Stones by Polly Johnson

Stones by Polly Johnson is a book aimed at the YA (young adult) market.  This is ebook only and was published by Harper Collins through their Authonomy programme. Sometimes when I’ve read books which have originally been published online on sites like authonomy or wattpad I think they aren’t great and need a much better edit before publication than they’ve had but I didn’t find that with Stones. The writing was good, the plot worked well and I didn’t notice any errors.  Which means the process worked well.  I received my copy of Stones free from the publisher in exchange for an honest review.

Here is the synopsis:

Coo is trying to cope with the hand that life has dealt her. At sixteen, she feels she’s too young to have lost her older brother, Sam, to alcoholism. She’s skipping school to avoid the sympathy and questions of her friends and teachers, and shunning her parents, angry that they failed to protect her, and desperate to avoid having to face the fact that, towards the end, she began to wish Sam would leave forever – even die. Then, one day, truanting by the Brighton seafront, Coo meets Banks, a homeless alcoholic and she’s surprised to discover that it is possible for her life to get more complicated.

Despite warnings from her friends and family, Coo and Banks develop an unlikely friendship. Brought together through a series of unexpected events, strange midnight feasts, a near drowning and the unravelling of secrets, together they seek their chance for redemption. That is, until Coo’s feelings start getting dangerously out of hand.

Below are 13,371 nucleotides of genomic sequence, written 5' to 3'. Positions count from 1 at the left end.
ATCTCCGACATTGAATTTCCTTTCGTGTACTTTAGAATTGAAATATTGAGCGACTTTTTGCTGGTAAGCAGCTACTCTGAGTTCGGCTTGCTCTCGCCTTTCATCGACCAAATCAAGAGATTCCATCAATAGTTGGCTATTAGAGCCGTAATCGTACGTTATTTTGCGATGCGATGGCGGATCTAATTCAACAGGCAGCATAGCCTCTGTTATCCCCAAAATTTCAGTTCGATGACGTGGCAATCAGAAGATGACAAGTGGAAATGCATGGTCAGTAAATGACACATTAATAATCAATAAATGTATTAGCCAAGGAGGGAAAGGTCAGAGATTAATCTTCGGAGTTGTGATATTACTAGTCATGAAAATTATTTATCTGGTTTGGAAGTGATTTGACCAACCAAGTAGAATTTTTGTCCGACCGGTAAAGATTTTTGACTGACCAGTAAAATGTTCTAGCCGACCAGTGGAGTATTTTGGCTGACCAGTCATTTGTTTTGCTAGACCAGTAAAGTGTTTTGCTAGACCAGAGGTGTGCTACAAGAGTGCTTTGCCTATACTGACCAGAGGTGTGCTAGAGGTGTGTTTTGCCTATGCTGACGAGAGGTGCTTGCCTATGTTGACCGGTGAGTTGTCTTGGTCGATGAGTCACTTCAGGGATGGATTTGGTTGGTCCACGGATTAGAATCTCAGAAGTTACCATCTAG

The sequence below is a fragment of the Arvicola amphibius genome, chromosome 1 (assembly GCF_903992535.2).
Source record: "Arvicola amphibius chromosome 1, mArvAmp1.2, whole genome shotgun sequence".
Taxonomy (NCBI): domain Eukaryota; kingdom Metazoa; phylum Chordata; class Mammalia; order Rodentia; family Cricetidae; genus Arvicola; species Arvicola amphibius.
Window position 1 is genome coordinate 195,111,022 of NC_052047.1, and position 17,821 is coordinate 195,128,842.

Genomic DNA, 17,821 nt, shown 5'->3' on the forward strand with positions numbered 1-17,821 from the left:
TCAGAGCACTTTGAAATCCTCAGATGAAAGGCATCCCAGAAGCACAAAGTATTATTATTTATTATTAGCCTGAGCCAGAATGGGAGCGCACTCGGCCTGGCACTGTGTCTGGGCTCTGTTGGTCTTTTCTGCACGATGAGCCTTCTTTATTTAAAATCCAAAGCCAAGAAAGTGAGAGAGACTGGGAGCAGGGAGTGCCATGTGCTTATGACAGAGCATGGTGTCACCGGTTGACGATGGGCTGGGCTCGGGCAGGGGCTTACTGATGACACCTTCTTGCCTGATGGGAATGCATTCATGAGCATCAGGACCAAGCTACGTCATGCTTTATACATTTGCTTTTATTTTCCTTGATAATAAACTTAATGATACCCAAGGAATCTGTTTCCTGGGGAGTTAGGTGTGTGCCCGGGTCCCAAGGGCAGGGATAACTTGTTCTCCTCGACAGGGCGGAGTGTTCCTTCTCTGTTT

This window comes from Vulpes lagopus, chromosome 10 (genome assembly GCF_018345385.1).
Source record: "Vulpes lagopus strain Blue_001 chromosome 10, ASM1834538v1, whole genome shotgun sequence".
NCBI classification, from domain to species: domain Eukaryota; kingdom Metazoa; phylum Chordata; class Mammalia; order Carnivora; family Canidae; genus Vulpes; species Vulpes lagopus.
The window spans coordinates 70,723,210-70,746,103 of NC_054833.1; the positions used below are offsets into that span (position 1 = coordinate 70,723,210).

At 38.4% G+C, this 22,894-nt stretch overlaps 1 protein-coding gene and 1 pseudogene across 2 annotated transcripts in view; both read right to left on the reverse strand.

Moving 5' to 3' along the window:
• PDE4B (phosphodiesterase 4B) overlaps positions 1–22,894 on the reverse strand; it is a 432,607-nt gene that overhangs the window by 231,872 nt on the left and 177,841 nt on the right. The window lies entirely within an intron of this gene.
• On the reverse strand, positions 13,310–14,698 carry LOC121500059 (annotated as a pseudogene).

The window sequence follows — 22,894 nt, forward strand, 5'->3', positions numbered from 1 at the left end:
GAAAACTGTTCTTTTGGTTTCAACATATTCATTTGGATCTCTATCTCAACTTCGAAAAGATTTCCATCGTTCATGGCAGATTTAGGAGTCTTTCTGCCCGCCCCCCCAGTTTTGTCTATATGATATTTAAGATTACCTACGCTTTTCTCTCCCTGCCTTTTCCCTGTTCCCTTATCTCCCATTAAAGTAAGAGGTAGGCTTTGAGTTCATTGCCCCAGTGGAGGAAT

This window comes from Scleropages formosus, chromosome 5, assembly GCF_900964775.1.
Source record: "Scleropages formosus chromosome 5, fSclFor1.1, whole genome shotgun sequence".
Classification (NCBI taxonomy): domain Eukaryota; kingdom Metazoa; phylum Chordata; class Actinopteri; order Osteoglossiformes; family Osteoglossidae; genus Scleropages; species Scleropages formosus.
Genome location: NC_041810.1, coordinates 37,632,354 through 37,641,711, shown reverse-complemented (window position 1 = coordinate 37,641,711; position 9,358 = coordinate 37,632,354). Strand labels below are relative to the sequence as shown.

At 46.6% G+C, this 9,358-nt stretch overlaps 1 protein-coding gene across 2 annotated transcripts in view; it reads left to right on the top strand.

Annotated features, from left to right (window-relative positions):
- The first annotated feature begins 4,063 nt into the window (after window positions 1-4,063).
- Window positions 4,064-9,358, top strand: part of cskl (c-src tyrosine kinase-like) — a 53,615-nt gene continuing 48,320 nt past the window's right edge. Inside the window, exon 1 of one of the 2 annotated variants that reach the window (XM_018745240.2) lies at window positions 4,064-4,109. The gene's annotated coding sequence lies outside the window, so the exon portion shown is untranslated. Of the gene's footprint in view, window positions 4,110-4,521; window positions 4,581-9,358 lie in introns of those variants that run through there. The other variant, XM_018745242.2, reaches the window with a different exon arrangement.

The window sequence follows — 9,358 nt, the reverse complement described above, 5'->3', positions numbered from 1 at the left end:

It felt like a gritty, realistic look at grief and I liked it. Stones is not a happy book nor is it one I’d have necessarily chosen but as soon as I read the blurb I was intrigued by it.  It however probably won’t be the most memorable book I read this year.  It’s not long since I finished it (a couple of days) and I can remember what happened to the main character, Coo ( I love the name Coo, it’s short for Corrine which isn’t a short I’d have thought of but which works), but I couldn’t tell you how it ended for some of the other key supporting characters. That said I found this gripped me when I was reading it and I read it in big chunks over short periods.

As an adult the relationship between Coo and Banks had me wondering what her parents were doing that they didn’t realise exactly what she was doing.  But the secrecy of teenagers felt the same as it does in real life and that combined with their grief could well have made that happen.  So it’s an uncomfortable part but very necessary to the plot and one that could easily be true to life.  For great swarths of the book it feels as though Coo and her parents are adrift from each other and that Banks, inappropriate friend though he is, is all she has in terms of support. And that he does his best when it matters to be more than who he is and be what she needs.  Eventually however Coo does come to realise the truth as she and her parents heal from the trauma of Sam’s death.

According to Amazon, the ebook is the equivalent of 300 pages but I have to say it felt shorter than that to me and I would have guessed 200 pages.  Perhaps because it flowed so well that I kept going because there didn’t seem to be points where it felt necessary to put it down and take a break.  However long it is it’s the perfect length for the story and I was left neither wanting more nor wishing it would hurry up and end.  If I’m honest this is one of those books where I hope there won’t be a sequel because I feel that would feel contrived and ruin the end of this book. A good read but not one I’ll reread anytime soon.


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